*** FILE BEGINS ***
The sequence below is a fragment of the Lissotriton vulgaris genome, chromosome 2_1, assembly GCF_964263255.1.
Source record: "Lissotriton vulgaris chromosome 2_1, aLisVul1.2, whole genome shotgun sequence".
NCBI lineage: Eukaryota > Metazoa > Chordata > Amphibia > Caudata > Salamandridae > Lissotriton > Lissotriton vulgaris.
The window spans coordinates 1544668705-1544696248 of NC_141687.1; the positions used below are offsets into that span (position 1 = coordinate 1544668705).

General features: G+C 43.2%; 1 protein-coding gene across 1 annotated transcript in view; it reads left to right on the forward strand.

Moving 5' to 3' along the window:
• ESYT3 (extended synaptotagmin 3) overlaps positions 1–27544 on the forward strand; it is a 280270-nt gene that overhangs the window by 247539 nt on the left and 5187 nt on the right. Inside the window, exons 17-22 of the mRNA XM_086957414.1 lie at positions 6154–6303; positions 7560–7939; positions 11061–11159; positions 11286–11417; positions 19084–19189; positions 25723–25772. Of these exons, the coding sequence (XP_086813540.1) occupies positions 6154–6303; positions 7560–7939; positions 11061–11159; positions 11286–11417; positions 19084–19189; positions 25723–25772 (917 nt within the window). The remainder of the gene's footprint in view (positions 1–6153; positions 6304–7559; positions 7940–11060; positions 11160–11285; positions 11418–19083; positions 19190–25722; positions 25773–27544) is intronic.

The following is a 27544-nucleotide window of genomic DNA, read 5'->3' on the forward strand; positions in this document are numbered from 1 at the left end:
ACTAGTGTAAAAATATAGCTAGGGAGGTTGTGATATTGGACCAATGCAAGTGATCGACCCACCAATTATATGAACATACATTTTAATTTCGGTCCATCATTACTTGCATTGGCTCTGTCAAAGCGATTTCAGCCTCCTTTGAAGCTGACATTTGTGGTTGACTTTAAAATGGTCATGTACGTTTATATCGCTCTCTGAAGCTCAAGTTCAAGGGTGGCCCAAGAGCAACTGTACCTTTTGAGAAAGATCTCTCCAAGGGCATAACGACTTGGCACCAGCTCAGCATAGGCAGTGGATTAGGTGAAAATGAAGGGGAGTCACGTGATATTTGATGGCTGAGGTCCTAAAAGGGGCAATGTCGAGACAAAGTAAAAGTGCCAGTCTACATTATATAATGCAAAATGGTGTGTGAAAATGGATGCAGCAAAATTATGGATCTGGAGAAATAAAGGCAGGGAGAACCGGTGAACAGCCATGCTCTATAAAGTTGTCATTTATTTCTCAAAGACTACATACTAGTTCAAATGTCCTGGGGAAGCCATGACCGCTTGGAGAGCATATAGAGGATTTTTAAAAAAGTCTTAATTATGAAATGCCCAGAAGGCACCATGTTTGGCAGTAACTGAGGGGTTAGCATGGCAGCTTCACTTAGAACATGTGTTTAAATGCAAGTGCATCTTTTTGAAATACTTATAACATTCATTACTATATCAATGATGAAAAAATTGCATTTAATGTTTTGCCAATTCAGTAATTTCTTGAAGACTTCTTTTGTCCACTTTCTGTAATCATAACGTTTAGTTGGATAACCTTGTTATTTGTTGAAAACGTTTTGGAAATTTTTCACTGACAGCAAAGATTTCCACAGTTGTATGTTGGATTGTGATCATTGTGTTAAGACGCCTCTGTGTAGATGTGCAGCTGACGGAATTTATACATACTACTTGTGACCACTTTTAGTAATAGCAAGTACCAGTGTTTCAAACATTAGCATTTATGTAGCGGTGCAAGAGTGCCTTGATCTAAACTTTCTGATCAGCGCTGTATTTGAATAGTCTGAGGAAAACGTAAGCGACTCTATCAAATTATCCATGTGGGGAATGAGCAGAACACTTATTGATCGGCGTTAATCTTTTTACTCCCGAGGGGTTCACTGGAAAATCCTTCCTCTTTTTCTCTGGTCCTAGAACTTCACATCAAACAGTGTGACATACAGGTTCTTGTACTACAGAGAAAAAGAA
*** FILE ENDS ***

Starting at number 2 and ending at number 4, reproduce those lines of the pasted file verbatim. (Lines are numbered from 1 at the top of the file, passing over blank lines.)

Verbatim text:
Source record: "Lissotriton vulgaris chromosome 2_1, aLisVul1.2, whole genome shotgun sequence".
NCBI lineage: Eukaryota > Metazoa > Chordata > Amphibia > Caudata > Salamandridae > Lissotriton > Lissotriton vulgaris.
The window spans coordinates 1544668705-1544696248 of NC_141687.1; the positions used below are offsets into that span (position 1 = coordinate 1544668705).